After working in the field of Special Education for forty years, he retired to Las Cruces with his wife Barbara.  Irv earned his Master’s Degree from the University of Wisconsin and a doctorate from the University of Illinois. He has never participated in theatre arts, however, as an educator he appreciates the application of theatre performance to daily life.  Going to theatre teaches us about ideas, meaning and people and places.  Having seen NMSU theatre performance for the past several years it is gratifying to see how the students have fun with each performance.

Deborah Storm

Deborah studied theatre at the University of Southern California where she earned her B.A and M.A in Russian Literature.  For twenty years she was manager of the Kavli Institute for Theoretical Physics at the University of California, Santa Barbara, and is a Friend of the KITP.  Deborah joined the ASTC Board after moving to Las Cruces in 2012.  She enjoys the opportunity provided by Board events to contribute to NMSU Theatre Arts and interact with  theatre students.  As an actor she has appeared at the CFTA as Mrs. Gibbs in Our Town and as Polly Wyeth in Other Desert Cities.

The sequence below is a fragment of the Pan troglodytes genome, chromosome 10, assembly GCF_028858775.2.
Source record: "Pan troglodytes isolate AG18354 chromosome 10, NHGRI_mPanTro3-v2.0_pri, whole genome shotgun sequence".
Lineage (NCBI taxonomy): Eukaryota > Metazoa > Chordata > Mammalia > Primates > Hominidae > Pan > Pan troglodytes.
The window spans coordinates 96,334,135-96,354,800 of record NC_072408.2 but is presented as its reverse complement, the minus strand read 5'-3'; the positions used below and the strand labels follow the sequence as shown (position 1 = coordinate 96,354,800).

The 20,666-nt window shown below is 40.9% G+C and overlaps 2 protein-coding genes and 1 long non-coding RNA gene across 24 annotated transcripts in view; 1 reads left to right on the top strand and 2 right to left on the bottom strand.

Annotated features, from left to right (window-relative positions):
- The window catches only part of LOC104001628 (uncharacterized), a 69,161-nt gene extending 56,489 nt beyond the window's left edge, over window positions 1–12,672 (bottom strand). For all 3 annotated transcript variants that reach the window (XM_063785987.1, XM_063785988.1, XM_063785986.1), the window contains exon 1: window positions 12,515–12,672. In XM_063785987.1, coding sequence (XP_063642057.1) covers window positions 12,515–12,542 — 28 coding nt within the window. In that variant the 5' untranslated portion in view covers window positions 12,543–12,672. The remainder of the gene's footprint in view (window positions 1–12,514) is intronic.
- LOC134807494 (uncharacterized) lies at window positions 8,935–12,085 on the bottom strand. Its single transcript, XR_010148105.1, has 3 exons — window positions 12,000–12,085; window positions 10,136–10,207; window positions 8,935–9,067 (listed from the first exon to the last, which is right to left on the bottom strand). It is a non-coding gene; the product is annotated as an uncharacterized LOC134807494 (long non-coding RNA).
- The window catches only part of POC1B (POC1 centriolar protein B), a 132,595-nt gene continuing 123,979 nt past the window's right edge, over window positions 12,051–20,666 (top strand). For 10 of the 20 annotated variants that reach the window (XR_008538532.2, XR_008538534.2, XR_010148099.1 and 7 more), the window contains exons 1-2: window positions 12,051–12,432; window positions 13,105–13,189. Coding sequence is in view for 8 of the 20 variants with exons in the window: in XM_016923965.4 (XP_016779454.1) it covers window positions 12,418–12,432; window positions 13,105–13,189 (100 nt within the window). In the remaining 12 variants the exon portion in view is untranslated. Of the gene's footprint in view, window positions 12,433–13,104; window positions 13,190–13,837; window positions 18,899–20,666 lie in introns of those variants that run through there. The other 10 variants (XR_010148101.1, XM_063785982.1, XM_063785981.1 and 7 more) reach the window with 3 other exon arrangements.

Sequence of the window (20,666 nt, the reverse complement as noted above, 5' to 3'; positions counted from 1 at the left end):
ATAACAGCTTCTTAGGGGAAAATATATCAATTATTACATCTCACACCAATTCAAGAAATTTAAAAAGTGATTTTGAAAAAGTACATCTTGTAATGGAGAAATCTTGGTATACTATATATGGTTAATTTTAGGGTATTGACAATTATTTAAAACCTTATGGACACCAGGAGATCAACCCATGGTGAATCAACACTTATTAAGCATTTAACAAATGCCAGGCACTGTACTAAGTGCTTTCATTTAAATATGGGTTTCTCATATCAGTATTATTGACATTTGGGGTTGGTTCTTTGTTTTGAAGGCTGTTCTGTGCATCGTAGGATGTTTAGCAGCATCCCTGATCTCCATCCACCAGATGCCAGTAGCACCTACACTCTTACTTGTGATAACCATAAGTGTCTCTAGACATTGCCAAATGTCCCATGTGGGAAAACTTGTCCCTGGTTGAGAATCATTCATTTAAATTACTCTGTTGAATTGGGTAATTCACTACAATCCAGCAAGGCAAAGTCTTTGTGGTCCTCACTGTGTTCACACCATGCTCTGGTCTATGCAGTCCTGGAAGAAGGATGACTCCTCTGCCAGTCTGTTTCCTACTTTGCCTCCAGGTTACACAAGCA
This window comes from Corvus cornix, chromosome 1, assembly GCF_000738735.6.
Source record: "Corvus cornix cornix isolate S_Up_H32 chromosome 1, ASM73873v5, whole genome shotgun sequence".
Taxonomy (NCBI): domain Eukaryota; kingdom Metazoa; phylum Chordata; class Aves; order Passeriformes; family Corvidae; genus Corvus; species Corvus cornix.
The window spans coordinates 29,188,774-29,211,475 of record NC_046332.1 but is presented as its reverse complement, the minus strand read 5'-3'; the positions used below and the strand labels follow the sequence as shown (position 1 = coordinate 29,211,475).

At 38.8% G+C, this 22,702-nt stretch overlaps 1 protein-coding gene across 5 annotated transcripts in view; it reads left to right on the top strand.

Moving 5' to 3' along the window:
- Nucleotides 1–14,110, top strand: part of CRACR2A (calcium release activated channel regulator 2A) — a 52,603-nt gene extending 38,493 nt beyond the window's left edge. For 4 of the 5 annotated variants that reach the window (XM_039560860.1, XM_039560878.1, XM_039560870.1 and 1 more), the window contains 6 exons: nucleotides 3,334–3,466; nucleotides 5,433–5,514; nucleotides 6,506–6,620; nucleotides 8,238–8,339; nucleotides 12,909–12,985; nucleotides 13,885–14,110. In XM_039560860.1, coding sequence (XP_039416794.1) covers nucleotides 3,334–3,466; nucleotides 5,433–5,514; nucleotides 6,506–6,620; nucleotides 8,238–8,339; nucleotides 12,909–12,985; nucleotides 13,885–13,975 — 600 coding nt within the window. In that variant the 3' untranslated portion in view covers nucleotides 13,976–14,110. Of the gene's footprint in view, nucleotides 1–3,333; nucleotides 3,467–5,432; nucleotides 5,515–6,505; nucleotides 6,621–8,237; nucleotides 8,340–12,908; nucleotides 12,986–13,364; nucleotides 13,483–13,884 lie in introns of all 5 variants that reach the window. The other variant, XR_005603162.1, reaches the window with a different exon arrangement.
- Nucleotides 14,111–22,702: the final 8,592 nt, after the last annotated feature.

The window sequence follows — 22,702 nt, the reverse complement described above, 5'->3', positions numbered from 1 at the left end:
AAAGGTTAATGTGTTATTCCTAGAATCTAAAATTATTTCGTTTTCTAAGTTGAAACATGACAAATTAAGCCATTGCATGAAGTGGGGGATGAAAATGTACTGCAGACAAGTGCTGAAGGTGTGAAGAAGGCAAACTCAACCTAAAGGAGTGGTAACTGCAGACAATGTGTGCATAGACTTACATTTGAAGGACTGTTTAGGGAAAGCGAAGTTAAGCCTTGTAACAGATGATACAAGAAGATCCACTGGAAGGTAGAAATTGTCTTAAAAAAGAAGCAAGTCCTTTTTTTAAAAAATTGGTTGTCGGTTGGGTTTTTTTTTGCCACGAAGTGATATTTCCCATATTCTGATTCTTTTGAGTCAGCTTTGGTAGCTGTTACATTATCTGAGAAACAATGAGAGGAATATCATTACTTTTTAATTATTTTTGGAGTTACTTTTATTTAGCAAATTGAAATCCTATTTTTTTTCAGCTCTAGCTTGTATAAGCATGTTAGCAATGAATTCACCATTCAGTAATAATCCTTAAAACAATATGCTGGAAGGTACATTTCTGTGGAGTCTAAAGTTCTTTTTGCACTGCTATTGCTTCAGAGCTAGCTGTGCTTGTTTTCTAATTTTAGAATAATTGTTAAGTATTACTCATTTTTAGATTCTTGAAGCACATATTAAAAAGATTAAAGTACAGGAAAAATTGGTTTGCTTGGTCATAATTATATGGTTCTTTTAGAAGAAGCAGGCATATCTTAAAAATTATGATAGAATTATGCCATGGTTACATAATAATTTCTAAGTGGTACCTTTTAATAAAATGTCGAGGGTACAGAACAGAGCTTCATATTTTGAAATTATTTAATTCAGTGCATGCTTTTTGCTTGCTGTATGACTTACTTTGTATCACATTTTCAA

William Storm

Dr. Storm is interim department head in the Department of History.  He teaches dramatic literature, theory, and theatre history for the Department of Theatre Arts and is co-director of the High Desert Play Development Workshop.  He has taught at the University of Southern California, UC Santa Barbara, and UC Irvine in addition to NMSU.  He is the author of After Dionysus: A Theory of the Tragic, Irony and the Modern Theatre, and Dramaturgy and Dramatic Character: A Long View (2016) along with plays and essays.  He was literary manager of the Mark Taper Forum in Los Angeles.

Denise Welsh, President

Denise Welsh retired from NMSU in 2015, as Director of Instructional Media Services coordinating worldwide video conferencing and live interactive distant education courses.  She had worked at NMSU since 1984. Denise became an ASTC board member in 2008 and has served as Vice President for several years.  She was drawn to theatre after seeing Dracula in the Hershel Zohn Theatre.  She loves working on this board with great folks who share her passion for theatre.  A real plus for her is getting to get to know the theatre students and watching them grow and mature as actors and young adults.   Anyone interested in joining the Board should contact Denise (dwelsh at

Carolyn Williams, Vice President

Carolyn Williams is a retired special education teacher. Currently she teaches high school equivalence classes in the DACC Adult Education Program. She has been a member of the Las Cruces community for over ten years and has been a volunteer for ASTC in the past and has served as president. She has also served on the board for the Las Cruces Symphony, and currently serves on the Governance Council of Alma d'arte Charter High School. Carolyn has returned to serve again on the ASTC Board. Her love of live theatre began when she played a pumpkin in a kindergarten play. She says that going to the theatre makes us laugh, cry and think. But, most of all, it helps us better understand the human condition.